Major expansions are fraught with risk.  And it looks like operating pressures on hospitals will only get worse.

The critical mass of projects — most expected to be financed through both capital campaigns and debt — from at least seven regional community hospitals comes even as more than 42 percent of the state's hospitals posted operating losses in 2004, with many more facing operating margins of less than three percent.

There is little argument that changing demographics and other factors will require greater hospital capacity than exists today; the question is when and how much.

Patient flow studies have demonstrated that increased patient velocity can significantly reduce the need for additional beds. Expanding areas that appear to be “capacity constrained” (ED, ICU, Telemetry) prior to patient flow studies and remediation, can result in over capacity and increased operating costs. Throwing capacity (or any other solution) at patient flow bottlenecks prior to thorough study usually results in pushing the bottleneck from one area to another, rather than eliminating it.

Generating more revenue from existing beds, and optimizing patient flow to minimize required expansions is advisable, especially for hospitals with thin or negative operating margins.

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Awarix Patient Management Software at HIMSS 2005

One of the key barriers to overcoming patient flow bottlenecks is the lack of feedback on what patient flow studies have shown are very fragmented activities and resources that surround the patient.  If you can't measure it, how can you manage it?  At the same time, information overload is a growing problem as we move from paper and phone driven processes to automated workflow. To be effective, users need the right information, in context, at the right time.

These are goals that all patient management software vendors share.  A new vendor, awarix, has taken a decidedly different approach to meeting them.

Awarix was founded in 2003 by a group of industry veterans lead by Gary York.  (His last company Emageon just went public.)  They have built a product using the latest technology (always an advantage for the new guy).  Their design philosophy differs considerably from previous patient flow software efforts.  They have a reference site at St. Vincent’s Hospital in Birmingham.

The design objective for awarix was to create something that provides concise information, in the right context, at the right time.  Additionally it had to be easy to learn and use, quick and easy to deploy, and easy to maintain and support.  These design goals sound common enough, the result however is not.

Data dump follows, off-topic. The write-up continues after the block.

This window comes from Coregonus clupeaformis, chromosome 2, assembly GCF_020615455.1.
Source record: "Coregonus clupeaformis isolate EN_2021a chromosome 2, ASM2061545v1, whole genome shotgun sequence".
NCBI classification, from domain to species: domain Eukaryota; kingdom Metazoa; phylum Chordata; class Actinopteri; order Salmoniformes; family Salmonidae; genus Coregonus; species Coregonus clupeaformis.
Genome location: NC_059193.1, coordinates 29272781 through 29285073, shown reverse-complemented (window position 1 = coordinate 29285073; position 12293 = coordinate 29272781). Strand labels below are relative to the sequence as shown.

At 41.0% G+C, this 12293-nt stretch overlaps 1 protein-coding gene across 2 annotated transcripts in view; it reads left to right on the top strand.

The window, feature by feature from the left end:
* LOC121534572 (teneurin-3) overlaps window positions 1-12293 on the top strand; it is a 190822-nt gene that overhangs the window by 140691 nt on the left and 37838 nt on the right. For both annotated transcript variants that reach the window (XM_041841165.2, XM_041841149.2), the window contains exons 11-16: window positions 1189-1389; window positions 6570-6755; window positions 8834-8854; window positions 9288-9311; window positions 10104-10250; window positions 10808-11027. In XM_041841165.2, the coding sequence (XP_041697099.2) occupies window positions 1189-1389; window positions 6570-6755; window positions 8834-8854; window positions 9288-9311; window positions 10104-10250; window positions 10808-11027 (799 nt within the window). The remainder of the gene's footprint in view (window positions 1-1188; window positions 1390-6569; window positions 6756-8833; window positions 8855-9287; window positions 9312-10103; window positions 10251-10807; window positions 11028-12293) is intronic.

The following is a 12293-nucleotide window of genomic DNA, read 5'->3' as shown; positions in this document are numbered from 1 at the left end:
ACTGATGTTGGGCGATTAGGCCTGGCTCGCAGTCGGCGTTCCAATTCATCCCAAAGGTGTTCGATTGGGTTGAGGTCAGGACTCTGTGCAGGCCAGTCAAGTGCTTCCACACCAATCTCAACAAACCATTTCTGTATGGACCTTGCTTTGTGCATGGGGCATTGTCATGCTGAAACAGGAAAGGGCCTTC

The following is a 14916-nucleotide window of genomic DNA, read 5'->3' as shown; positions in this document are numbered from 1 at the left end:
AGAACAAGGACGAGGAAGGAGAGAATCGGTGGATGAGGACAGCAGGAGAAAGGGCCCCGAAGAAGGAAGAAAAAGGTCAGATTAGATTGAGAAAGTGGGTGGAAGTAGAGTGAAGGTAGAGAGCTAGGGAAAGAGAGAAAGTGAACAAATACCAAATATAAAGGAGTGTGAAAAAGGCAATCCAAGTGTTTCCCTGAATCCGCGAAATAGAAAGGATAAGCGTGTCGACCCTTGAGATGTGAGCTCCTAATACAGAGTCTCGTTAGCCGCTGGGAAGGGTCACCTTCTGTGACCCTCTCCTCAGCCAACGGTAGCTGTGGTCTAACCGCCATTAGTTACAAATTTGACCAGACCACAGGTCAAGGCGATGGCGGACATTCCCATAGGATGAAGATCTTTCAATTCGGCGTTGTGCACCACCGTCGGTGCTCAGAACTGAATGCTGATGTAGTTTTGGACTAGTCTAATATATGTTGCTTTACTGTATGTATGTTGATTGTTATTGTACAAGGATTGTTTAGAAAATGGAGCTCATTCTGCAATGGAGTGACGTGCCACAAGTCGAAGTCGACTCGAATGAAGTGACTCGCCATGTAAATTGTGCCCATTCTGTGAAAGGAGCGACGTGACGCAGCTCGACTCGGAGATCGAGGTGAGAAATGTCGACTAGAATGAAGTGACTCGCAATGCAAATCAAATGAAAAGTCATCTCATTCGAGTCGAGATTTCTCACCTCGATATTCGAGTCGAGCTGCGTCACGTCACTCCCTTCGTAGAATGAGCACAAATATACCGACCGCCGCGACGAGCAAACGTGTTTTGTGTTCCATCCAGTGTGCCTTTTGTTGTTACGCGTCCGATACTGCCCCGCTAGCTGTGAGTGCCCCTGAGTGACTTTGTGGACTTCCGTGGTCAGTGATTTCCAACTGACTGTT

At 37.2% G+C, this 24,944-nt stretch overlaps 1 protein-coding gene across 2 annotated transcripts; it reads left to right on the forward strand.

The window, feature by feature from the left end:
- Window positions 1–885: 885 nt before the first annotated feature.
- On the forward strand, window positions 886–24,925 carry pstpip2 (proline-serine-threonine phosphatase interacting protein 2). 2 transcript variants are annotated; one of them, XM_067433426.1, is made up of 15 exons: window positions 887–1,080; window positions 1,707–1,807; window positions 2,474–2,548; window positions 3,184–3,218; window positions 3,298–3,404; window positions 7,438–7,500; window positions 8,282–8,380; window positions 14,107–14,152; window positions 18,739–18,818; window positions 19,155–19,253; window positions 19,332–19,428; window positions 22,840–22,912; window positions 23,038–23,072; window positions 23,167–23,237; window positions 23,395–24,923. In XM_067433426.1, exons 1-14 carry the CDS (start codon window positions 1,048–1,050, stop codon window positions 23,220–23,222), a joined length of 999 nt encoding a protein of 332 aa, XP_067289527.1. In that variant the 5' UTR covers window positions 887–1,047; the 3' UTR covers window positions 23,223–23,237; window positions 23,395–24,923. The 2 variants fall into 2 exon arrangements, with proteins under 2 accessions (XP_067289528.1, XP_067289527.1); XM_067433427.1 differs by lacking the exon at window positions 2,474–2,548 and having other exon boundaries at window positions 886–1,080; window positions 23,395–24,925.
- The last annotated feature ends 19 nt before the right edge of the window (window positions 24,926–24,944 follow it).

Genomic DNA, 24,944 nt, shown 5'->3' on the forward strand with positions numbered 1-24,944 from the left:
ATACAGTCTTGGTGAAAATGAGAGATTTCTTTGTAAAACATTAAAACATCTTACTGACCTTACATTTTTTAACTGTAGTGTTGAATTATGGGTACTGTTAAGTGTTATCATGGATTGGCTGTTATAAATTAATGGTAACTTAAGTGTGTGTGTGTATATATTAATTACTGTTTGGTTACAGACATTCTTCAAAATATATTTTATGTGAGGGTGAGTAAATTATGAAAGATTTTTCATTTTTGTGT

Typical patient flow software solutions are dependant (sometimes highly dependant) on data entry by nurses, housekeeping, transport, and others, to drive the system.  Awarix is driven by HL7 data from existing systems (orders, results, bed status, and ADT information) and location information provided by indoor positioning systems (tracking patients and assets).  There is no IVR, no data entry devices, nor any running to the PC to enter an event.  The system does provide messaging, but not to the granularity of a data capture oriented solution.  This simplification results in less training, quicker deployment and more rapid user adoption.

Out in the hospital large flat panel displays show that area's floor plan with icons and color coded workflow and status. At a glance anyone on the unit can see what rooms are occupied, rooms with planned discharges, rooms to be cleaned, and patients with orders or results.  Patient safety indicators can also be displayed – NPO, isolation, monitored patient, patient with IV, etc.   Icons can also show new orders, stat orders, and patients who need to have vitals captured.

For management, there are KPI (key performance indicators) dashboard displays that provide a summary view of current operations.  There are also retrospective reports that can be run.   Tailored views of data are available for the usual suspects:  bed management, housekeeping, case managers, unit managers and administrators.

Combined with an indoor positioning system awarix can display real time asset and patient locations. Displays show in real-time when patients are leaving the unit, are in a diagnostic unit, or where that last IV pumps is hiding.  They've integrated with Radianse, but are IPS agnostic.

Awarix is sold as a web-based information appliance rather than a software application.  The appliance uses a web server, so a browser is all that’s needed to interact with.  It is written in Java and runs on Linux.  The appliance uses a service object architecture (to the cognoscenti, SOA) and web services to facilitate systems integration and extensibility.  Scalability and high availability is achieved by adding additional appliances.   Awarix is not a system of record, and does not include a data repository.  Data can be exported for archival via web services.  By packaging their solution as an appliance, they have eased deployment, service and reduced TCO (total cost of ownership).